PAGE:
Dr. Lê Anh Tuấn and Dr. Minh Anh share the leadership of the Việt Nam National Academy of Music. Dr. Tuấn officially offered us roles as Artistic Advisors to the Hà Nội Philharmonic Orchestra and Hà Nội New Music Ensemble this August. Minh Anh and his wife represent the changes going on in Việt Nam, as he studied piano in Moscow but she studied law at Harvard University in Boston, a pretty strong cultural juxtaposition. They knew the owner of the excellent restaurant Hà Nội Hà Nội, who had himself returned home to Hà Nội from Boston, and hosted a memorable dinner for us there in 2013.
Their son, young Nguyễn Minh Nhật, is a budding composer. As part of an energetic evening of conversation, I asked him if he had a favorite composer. Like most young people inspired, he didn’t blink.
“Stockhausen. I love KONTAKTE!”
Jan and I were shocked and surprised, in very good ways. One of our greatest experiences in music was at Tanglewood performing the Third Region of HYMNEN by Stockhausen, dedicated to John Cage. And Stockhausen will make more appearances in my next few blogs, so stay curious and connected. Composers Vũ Nhật Tân and Tràn Kim Ngọc studied in Cologne with Johannes Fritsch, a composer member of Stockhausen’s legendary Aus Den Sieben Tagen ensemble and violist for KONTAKTE, and Kim Ngọc herself studied for two summers with Stockhausen. I’ve stopped waiting for conductors and orchestra managers to green light performances of this Third Region of HYMNEN, which was conducted with great inspiration by the late Gunther Schuller (the second half was Amérique by Varèse, if you need to know what a strong orchestra concert looks like). But that’s a story for another day.
So I asked Minh Nhật a question. Knowing the reverence for teachers in Vietnam, he offered me an opportunity for discussion that had to be taken.
“That’s great,” I replied. “Do you know who taught Stockhausen?”
There was silence, which is often the case in Asia. The Confucian respect for age is very strong, and talking up to an adult is a challenge, if not an outright impossibility, beyond a one word answer. I didn’t want him to remain swinging blindly for responses so I picked up the thread.
“You know, Minh Nhật, the building that we’re having dinner in was constructed during the French colonial era in Việt Nam, when all this was known to them as Indochina. And there is evidence all over Hà Nội of the French, which now is thankfully resolved historically. Stockhausen was taught by Olivier Messiaen, who was French.”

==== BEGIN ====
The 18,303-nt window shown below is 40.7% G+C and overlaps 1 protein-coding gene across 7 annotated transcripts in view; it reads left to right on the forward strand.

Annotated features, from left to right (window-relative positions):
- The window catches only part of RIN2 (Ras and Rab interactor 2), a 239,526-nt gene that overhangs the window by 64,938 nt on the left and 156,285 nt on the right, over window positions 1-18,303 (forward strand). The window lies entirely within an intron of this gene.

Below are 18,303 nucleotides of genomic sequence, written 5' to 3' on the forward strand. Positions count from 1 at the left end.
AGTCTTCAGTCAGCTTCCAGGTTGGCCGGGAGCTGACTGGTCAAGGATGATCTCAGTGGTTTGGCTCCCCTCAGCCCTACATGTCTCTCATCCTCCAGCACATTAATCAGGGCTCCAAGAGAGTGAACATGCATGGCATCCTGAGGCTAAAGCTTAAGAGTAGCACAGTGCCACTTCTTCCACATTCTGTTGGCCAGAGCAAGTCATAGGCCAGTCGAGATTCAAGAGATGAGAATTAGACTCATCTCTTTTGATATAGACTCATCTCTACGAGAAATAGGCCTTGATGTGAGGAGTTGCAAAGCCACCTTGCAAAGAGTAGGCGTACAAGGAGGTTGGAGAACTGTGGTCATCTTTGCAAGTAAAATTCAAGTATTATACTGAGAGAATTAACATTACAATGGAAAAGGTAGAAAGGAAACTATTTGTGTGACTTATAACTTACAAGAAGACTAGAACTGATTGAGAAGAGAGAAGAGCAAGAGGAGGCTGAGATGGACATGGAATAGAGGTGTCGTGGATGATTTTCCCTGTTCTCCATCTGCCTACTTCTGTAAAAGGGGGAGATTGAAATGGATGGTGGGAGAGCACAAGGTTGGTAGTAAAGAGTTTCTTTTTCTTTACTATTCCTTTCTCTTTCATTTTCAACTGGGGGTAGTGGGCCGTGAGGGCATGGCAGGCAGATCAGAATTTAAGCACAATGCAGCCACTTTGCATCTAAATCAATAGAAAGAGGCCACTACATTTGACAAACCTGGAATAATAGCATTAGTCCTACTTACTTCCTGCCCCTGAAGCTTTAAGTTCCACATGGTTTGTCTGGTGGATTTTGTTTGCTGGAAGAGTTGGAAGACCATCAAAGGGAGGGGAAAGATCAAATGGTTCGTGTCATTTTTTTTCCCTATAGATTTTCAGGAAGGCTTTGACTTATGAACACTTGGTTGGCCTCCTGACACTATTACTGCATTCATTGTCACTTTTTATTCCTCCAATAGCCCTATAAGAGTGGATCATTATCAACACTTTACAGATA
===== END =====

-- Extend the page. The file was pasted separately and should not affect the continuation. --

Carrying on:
“But, Minh Nhật, do you know who else was taught by Olivier Messiaen?”
Again silence. But now my question “why Việt Nam?” will start to come into focus.
“Nguyễn Thiên Đạo, one of your founding fathers of Vietnamese new music.” An expatriate living in Paris, imagine Iannis Xenakis with an Asian sensibility and you’ll have an idea of Đạo’s world. Messiaen urged Đạo to focus on being Vietnamese and he’s accomplished his mentor’s advice with a wonderful body of music.
I believe in facts, not coincidences. I can’t make up the next part of my exposition about Việt Nam.
Right before we arrived in Hà Nội in autumn of 2013, Tetsuji Honna and the Việt Nam National Symphony Orchestra had just toured Japan with a piano concerto by Nguyễn Thiên Đạo. The pianist, which we didn’t know at the time, was our friend, Momo Kodama, the sister-in-law of our longest best friend on Planet Earth, conductor Kent Nagano.
Now, about Olivier Messiaen and our extended family.
Jan and Kent Nagano know each other for over 40 years, and they go back to the legendary and iconic operatic American traiblazer, Sarah Caldwell and her Boston Opera Company. If you think our operatic generation is hip today, you should think again. Sarah was the pioneer still unrivaled to this day.
When we connected with Kent at the famed Monday Evening Concerts in Los Angeles, where Wiliam Kraft had played for Stravinsky and Boulez and premiered Stockhausen’s ZYKLUS, Kent was headed after our concert to the airport to assist Seiji Ozawa with the preparation for the world premiere of Messiaen’s mammoth opera St. François d’Assise at the Paris Opera. He’s never looked back since and as he’s described it, over our long correspondence, we’ve grown up together over the years.
So, to continue the thread of my post, there should be no surprise that back in the late 1980s Kent and I commissioned a horn concerto with his Berkeley Symphony Orchestra from William Kraft (during my days sitting behind that tremendous instrument, which I retired in 1998). Veils and Variations went on to win a prestigious Kennedy Center Friedheim Award as the Best New American Orchestral Work, not a shabby result, and a piece we recorded together a few years later for Harmonia Mundi.